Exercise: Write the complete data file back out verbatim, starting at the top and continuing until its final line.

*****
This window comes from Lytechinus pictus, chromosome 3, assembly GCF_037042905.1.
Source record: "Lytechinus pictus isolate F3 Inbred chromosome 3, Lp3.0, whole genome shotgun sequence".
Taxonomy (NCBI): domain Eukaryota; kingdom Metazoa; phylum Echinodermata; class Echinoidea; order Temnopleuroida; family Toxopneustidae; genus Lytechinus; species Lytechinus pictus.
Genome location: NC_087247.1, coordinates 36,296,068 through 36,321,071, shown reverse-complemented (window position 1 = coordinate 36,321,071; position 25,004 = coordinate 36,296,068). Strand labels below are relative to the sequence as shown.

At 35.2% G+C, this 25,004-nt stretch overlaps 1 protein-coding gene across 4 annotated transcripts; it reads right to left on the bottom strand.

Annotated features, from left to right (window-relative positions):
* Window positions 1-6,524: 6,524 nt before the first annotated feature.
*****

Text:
This window comes from Lytechinus pictus, chromosome 3, assembly GCF_037042905.1.
Source record: "Lytechinus pictus isolate F3 Inbred chromosome 3, Lp3.0, whole genome shotgun sequence".
Taxonomy (NCBI): domain Eukaryota; kingdom Metazoa; phylum Echinodermata; class Echinoidea; order Temnopleuroida; family Toxopneustidae; genus Lytechinus; species Lytechinus pictus.
Genome location: NC_087247.1, coordinates 36,296,068 through 36,321,071, shown reverse-complemented (window position 1 = coordinate 36,321,071; position 25,004 = coordinate 36,296,068). Strand labels below are relative to the sequence as shown.

At 35.2% G+C, this 25,004-nt stretch overlaps 1 protein-coding gene across 4 annotated transcripts; it reads right to left on the bottom strand.

Annotated features, from left to right (window-relative positions):
* Window positions 1-6,524: 6,524 nt before the first annotated feature.